Anonymous
Anonymous asked in PetsCats · 10 months ago

How does a cat purr? There's no organ like vocal cords to help them make their joyful noise?

6 Answers

Relevance
  • Anonymous
    10 months ago
    Favourite answer

    Kittens learn how to purr when they are a couple of days old. Veterinarians suggest that this purring tells ‘Mom’ that “I am okay” and that “I am here.” It also indicates a bonding mechanism between kitten and mother.

    As the kitten grows into adulthood, purring continues. Many suggest a cat purrs from contentment and pleasure. But a cat also purrs when it is injured and in pain. Dr. Elizabeth Von Muggenthaler has suggested that the purr, with its low frequency vibrations, is a “natural healing mechanism.” Purring may be linked to the strengthening and repairing of bones, relief of pain, and wound healing (See Web link to Felid Purr: A Healing Mechanism).

    Purring is a unique vocal feature in the domestic cat. However, other species in the Felidae family External Link also purr: Bobcat, Cheetah, Eurasian Lynx, Puma, and Wild Cat (Complete list in Peters, 2002). Although some big cats like lions exhibit a purr-like sound, studies show that the Patherinae subfamily: External Link Lion, Leopard, Jaguar, Tiger, Snow Leopard, and Clouded Leopard do not exhibit true purring (Peters, 2002).

    What makes the purr distinctive from other cat vocalizations is that it is produced during the entire respiratory cycle (inhaling and exhaling). Other vocalizations such as the “meow” are limited to the expiration of the breath.

    It was once thought that the purr was produced from blood surging through the inferior vena cava, but as research continues it seems that the intrinsic (internal) laryngeal muscles are the likely source for the purr. Moreover, there is an absence of purring in a cat with laryngeal paralysis. The laryngeal muscles are responsible for the opening and closing of the glottis (space between the vocal chords), which results in a separation of the vocal chords, and thus the purr sound. Studies have shown, that the movement of the laryngeal muscles is signaled from a unique “neural oscillator” (Frazer-Sisson, Rice, and Peters, 1991 & Remmers and Gautier, 1972) in the cat’s brain.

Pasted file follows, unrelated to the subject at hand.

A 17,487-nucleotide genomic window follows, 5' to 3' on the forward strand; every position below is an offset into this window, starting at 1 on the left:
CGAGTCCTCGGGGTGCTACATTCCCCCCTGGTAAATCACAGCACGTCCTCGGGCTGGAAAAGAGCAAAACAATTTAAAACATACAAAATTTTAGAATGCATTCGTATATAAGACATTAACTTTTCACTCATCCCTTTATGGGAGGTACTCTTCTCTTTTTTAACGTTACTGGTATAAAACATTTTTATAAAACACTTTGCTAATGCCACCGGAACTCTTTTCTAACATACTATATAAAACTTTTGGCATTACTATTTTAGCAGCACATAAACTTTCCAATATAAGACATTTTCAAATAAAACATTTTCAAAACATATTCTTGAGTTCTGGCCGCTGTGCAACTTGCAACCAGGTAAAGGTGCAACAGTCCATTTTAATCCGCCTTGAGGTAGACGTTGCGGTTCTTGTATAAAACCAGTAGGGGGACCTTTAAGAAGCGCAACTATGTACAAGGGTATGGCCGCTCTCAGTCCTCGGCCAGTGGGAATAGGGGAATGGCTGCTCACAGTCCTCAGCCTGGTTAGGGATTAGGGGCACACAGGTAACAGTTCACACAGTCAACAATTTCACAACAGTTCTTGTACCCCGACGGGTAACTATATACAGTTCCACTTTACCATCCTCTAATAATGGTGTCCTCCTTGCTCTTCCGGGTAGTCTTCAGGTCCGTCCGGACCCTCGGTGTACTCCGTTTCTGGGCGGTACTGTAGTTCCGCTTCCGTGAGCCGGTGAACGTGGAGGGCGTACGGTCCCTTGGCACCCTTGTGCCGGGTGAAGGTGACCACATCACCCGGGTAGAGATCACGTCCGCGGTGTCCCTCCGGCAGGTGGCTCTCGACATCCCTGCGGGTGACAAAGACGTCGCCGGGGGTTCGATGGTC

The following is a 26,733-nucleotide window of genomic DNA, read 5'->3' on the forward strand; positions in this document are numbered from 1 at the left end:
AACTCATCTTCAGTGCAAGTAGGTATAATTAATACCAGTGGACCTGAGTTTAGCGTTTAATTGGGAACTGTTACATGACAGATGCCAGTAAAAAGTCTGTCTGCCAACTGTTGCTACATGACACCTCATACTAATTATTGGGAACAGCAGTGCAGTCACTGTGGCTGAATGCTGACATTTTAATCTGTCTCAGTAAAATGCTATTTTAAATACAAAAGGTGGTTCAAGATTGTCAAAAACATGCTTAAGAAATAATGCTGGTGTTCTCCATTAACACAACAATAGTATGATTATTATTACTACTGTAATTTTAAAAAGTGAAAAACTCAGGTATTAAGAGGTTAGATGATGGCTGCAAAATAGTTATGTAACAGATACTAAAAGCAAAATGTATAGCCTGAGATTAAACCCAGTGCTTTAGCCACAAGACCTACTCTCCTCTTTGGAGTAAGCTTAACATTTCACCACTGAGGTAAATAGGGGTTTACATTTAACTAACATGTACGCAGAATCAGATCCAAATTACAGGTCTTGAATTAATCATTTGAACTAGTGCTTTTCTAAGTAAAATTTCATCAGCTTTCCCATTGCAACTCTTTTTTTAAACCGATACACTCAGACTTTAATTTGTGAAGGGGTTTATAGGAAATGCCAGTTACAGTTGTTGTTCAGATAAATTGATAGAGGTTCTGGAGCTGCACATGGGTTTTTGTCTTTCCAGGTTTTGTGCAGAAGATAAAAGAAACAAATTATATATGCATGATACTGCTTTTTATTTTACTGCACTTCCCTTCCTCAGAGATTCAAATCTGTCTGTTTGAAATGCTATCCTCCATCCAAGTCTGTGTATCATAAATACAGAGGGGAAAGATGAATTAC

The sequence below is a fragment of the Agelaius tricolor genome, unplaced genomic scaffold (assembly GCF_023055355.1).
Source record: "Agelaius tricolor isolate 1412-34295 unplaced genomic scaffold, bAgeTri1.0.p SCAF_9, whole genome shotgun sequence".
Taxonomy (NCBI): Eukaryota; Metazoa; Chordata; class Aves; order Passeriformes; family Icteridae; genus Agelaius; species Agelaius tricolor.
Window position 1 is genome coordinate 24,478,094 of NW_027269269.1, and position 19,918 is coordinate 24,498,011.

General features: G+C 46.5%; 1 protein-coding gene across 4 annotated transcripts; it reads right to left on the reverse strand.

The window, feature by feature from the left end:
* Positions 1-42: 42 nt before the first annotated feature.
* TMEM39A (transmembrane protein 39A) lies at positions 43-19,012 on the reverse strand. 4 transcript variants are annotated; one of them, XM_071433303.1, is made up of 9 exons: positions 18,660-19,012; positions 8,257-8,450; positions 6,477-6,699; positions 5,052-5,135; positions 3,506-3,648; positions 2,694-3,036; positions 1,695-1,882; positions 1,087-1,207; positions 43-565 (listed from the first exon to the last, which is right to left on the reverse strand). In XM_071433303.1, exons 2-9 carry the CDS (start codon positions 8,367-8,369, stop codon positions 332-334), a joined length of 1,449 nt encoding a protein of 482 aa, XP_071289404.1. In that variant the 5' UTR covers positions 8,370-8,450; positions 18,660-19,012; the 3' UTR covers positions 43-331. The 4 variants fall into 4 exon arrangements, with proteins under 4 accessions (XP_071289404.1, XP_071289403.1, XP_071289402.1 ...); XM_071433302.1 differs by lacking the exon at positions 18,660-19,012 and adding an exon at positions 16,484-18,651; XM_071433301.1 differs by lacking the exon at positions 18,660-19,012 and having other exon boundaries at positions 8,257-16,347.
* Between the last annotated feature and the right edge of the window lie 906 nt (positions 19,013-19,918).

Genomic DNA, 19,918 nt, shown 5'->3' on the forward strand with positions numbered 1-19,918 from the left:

• Matt
      Lv 5
      10 months agoReport

      Very well posted.

    • Commenter avatarLog in to reply to the answers
  • Laura
    Lv 7
    10 months ago

    Cats have vocal chords thats why they can vocalize.

    A cat's purr comes from the vibration of their vocal chords.

    • Commenter avatarLog in to reply to the answers
  • Nathan
    Lv 4
    10 months ago

    Cats have vocal chords - two sets for different noises. They use this to create their different sounds like purring.

    • Commenter avatarLog in to reply to the answers
  • 10 months ago

    Purring results from the intermittent activation of intrinsic laryngeal muscles. Cats can purr both when they are very happy and when they are ill or in pain. I've heard it said that cats which roar, such as lions, cannot purr and cat which purr cannot roar. I'm not so sure about that.

    • Commenter avatarLog in to reply to the answers
  • What do you think of the answers? You can sign in to give your opinion on the answer.
  • 10 months ago

    Kittens learn how to purr when they are a couple of days old. Veterinarians suggest that this purring tells ‘Mom’ that “I am okay” and that “I am here.” It also indicates a bonding mechanism between kitten and mother.

    As the kitten grows into adulthood, purring continues. Many suggest a cat purrs from contentment and pleasure. But a cat also purrs when it is injured and in pain. Dr. Elizabeth Von Muggenthaler has suggested that the purr, with its low frequency vibrations, is a “natural healing mechanism.” Purring may be linked to the strengthening and repairing of bones, relief of pain, and wound healing (See Web link to Felid Purr: A Healing Mechanism).

    • Commenter avatarLog in to reply to the answers
  • Matt
    Lv 5
    10 months ago

    There is. Its a vibration in the larynx.

    • Commenter avatarLog in to reply to the answers
Still have questions? Get answers by asking now.